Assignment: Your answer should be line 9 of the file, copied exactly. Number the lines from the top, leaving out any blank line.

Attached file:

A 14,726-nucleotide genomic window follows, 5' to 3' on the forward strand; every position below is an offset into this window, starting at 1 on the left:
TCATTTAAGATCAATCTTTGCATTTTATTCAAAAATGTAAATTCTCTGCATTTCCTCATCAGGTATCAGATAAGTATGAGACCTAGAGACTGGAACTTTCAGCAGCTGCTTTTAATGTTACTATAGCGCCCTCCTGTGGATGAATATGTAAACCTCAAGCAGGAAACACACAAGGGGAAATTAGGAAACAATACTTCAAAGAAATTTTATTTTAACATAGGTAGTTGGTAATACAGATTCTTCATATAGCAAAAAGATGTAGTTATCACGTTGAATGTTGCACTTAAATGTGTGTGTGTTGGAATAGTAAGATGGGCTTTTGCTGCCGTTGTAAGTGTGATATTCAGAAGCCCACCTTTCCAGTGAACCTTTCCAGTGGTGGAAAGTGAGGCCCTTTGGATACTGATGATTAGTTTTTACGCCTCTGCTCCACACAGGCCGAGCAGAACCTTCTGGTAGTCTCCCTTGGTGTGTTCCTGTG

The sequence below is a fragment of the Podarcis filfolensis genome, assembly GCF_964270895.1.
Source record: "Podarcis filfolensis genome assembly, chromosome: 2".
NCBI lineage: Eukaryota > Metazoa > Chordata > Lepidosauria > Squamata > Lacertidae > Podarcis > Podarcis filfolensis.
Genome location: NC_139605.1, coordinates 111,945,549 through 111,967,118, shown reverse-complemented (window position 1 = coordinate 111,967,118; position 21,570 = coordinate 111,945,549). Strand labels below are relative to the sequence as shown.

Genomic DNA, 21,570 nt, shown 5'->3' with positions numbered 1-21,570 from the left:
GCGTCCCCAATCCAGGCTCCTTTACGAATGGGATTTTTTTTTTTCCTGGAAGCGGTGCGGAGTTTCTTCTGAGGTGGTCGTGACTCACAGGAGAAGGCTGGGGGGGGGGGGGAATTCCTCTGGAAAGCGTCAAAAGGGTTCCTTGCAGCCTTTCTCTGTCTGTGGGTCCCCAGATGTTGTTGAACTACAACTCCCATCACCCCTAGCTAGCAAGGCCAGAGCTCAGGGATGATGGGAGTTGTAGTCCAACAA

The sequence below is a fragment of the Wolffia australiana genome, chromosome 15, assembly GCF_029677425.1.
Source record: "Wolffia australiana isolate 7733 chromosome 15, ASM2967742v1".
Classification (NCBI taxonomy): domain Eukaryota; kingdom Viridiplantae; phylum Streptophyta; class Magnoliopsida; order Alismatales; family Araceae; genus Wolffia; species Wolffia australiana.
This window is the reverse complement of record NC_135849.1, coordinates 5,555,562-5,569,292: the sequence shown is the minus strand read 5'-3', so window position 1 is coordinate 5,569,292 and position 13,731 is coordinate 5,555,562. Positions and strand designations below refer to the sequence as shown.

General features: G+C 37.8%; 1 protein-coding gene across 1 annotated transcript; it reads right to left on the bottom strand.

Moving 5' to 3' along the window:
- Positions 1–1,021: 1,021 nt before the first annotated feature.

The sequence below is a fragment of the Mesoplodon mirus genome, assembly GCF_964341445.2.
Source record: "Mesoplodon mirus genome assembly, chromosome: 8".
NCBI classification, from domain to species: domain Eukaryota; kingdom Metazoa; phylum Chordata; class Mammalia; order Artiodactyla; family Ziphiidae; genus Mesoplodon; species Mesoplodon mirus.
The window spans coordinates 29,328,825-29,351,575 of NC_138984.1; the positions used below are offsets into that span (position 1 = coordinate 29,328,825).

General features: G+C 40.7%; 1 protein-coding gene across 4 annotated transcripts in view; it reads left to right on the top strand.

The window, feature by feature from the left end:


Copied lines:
The sequence below is a fragment of the Wolffia australiana genome, chromosome 15, assembly GCF_029677425.1.